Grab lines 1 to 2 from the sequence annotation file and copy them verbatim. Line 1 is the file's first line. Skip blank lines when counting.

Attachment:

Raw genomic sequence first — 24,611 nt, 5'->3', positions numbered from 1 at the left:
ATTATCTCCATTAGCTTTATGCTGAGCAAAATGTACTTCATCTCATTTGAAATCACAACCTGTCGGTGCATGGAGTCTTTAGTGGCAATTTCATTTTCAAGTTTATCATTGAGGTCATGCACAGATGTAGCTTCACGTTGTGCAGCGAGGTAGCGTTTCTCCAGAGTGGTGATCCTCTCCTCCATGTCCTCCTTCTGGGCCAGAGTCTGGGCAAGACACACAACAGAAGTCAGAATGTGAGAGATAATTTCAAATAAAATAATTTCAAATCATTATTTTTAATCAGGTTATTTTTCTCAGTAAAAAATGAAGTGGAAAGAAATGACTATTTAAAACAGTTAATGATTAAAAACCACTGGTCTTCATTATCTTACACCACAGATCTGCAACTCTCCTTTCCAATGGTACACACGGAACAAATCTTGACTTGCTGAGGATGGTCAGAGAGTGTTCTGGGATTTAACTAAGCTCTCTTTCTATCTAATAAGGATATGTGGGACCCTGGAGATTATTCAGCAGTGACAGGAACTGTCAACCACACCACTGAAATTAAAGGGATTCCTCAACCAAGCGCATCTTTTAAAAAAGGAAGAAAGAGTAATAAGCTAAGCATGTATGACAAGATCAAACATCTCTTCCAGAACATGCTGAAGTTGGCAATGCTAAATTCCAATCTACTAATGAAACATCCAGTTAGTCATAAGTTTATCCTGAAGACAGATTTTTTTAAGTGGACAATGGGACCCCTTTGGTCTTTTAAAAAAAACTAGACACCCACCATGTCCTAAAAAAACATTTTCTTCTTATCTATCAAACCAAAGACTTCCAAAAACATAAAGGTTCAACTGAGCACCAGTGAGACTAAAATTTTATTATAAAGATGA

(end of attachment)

Raw genomic sequence first — 24,611 nt, 5'->3', positions numbered from 1 at the left:
ATTATCTCCATTAGCTTTATGCTGAGCAAAATGTACTTCATCTCATTTGAAATCACAACCTGTCGGTGCATGGAGTCTTTAGTGGCAATTTCATTTTCAAGTTTATCATTGAGGTCATGCACAGATGTAGCTTCACGTTGTGCAGCGAGGTAGCGTTTCTCCAGAGTGGTGATCCTCTCCTCCATGTCCTCCTTCTGGGCCAGAGTCTGGGCAAGACACACAACAGAAGTCAGAATGTGAGAGATAATTTCAAATAAAATAATTTCAAATCATTATTTTTAATCAGGTTATTTTTCTCAGTAAAAAATGAAGTGGAAAGAAATGACTATTTAAAACAGTTAATGATTAAAAACCACTGGTCTTCATTATCTTACACCACAGATCTGCAACTCTCCTTTCCAATGGTACACACGGAACAAATCTTGACTTGCTGAGGATGGTCAGAGAGTGTTCTGGGATTTAACTAAGCTCTCTTTCTATCTAATAAGGATATGTGGGACCCTGGAGATTATTCAGCAGTGACAGGAACTGTCAACCACACCACTGAAATTAAAGGGATTCCTCAACCAAGCGCATCTTTTAAAAAAGGAAGAAAGAGTAATAAGCTAAGCATGTATGACAAGATCAAACATCTCTTCCAGAACATGCTGAAGTTGGCAATGCTAAATTCCAATCTACTAATGAAACATCCAGTTAGTCATAAGTTTATCCTGAAGACAGATTTTTTTAAGTGGACAATGGGACCCCTTTGGTCTTTTAAAAAAAACTAGACACCCACCATGTCCTAAAAAAACATTTTCTTCTTATCTATCAAACCAAAGACTTCCAAAAACATAAAGGTTCAACTGAGCACCAGTGAGACTAAAATTTTATTATAAAGATGA